Simultaneous with the plunge in the dollar is the rise of the yuan as an international currency.WSJ has been hitting on this story a lot lately, but the basic gist is that the government in Beijing has been making move after move to turn the yuan into a free currency, perhaps at a pace that’s been faster than many would have expected.
Now China’s regional counterparts want the country to do a lot more.
In an interview with China Daily, Lim Siang Chai, Malaysia’s deputy minister of finance, calls on the country to establish a single Asian currency.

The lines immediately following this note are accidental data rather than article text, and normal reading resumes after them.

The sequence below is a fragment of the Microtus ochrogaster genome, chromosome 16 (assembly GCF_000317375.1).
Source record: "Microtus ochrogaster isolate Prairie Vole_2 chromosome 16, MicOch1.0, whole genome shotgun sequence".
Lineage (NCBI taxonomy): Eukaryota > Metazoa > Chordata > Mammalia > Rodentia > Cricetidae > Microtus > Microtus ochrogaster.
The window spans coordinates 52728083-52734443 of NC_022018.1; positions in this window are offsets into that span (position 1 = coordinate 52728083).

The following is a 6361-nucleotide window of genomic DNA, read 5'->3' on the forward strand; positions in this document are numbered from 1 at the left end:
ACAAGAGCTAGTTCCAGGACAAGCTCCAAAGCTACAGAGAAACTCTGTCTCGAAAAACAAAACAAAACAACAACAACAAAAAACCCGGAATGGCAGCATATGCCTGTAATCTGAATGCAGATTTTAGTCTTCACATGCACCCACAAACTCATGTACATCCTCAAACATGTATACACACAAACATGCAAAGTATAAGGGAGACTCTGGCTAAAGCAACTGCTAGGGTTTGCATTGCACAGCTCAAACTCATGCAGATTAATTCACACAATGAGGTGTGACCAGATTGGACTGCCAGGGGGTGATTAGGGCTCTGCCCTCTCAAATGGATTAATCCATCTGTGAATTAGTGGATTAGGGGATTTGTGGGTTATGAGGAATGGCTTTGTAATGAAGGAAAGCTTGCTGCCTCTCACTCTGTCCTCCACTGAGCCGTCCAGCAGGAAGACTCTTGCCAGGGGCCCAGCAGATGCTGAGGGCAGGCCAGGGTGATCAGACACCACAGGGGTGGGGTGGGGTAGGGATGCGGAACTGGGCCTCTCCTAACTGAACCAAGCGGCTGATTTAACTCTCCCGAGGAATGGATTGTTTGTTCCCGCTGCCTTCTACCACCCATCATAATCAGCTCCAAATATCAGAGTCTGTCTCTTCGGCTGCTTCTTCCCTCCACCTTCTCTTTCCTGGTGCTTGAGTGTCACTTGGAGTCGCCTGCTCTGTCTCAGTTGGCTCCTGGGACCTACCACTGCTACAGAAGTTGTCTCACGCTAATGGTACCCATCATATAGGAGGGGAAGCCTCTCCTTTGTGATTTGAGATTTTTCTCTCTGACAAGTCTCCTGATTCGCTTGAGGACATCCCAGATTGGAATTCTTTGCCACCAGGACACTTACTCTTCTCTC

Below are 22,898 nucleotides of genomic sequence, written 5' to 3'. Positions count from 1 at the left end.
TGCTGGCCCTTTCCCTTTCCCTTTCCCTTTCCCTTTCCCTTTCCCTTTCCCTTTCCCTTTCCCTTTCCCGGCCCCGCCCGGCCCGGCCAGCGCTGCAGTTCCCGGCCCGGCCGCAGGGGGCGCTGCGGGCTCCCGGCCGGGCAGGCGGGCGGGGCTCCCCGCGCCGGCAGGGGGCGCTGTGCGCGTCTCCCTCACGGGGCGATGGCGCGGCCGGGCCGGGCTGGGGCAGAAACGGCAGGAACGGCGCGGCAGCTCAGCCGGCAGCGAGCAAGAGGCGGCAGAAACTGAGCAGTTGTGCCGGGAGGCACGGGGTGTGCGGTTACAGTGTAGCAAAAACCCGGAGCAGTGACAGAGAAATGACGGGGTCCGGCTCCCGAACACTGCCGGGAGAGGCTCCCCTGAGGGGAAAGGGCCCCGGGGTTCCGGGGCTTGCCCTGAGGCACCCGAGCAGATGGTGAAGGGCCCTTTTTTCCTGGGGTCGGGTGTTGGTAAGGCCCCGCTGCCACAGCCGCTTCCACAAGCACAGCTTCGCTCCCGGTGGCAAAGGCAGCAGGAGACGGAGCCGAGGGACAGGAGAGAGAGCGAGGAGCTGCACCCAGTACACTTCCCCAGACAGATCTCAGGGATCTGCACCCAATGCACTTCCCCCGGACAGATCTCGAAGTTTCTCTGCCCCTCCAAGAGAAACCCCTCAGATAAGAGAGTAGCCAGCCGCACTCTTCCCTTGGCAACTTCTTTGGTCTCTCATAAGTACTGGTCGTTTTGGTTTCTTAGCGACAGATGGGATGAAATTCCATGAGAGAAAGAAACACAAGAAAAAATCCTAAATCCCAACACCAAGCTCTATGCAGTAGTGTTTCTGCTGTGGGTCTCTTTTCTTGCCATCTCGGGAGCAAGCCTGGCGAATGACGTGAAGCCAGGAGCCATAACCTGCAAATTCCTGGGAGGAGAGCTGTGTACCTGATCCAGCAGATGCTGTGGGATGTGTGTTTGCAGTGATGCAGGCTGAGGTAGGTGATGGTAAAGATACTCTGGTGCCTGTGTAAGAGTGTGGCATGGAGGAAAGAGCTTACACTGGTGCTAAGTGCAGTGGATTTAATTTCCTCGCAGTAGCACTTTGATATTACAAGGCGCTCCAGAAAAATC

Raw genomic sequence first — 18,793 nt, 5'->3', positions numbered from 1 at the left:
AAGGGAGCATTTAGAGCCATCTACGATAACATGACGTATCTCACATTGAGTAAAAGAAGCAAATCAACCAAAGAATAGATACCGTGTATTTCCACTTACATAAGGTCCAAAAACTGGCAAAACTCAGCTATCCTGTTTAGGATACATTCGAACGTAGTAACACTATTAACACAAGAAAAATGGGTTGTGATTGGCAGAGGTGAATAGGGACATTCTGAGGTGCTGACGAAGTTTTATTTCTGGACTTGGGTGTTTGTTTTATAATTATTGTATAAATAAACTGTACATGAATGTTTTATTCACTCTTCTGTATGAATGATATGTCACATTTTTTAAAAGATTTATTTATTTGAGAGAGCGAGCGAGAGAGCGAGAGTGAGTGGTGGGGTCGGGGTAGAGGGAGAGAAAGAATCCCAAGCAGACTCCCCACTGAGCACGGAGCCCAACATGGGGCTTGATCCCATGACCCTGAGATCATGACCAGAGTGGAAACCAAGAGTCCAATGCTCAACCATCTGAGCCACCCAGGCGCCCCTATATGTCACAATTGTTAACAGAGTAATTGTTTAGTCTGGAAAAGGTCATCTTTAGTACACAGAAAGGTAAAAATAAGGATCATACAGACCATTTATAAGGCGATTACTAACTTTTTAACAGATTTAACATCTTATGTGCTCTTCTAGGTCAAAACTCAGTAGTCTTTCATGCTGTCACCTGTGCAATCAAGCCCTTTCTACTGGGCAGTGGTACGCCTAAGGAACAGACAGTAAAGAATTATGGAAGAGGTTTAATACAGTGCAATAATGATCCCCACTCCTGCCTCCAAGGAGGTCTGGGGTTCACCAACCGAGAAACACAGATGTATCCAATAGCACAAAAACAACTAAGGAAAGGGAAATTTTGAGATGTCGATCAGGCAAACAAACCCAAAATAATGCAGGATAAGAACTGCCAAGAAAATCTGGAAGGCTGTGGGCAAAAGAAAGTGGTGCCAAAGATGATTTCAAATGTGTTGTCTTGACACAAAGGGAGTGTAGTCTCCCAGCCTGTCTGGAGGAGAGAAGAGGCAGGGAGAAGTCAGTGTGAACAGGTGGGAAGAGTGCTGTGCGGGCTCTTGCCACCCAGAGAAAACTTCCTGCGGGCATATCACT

A unified currency in Asia, where most countries are emerging economies that might easily attract hot money inflows from industrialized nations, could help diminish the risk of exchange rate fluctuations and help boost the region’s trade, said Lim in an exclusive interview with China Daily.
“Without China’s leadership, it’s hard for Asia to achieve the goal of having a solitary currency,” Lim said.
What’s perhaps most interesting is the explicit connection between the call on China and the hot money flows coming out of industrialized nations — a concept that’s tied to the sliding dollar and the expansionary Western cerntral banks.
All that being said, we wonder if anyone calling on the establishment of a single currency has taken a look at Europe recently.
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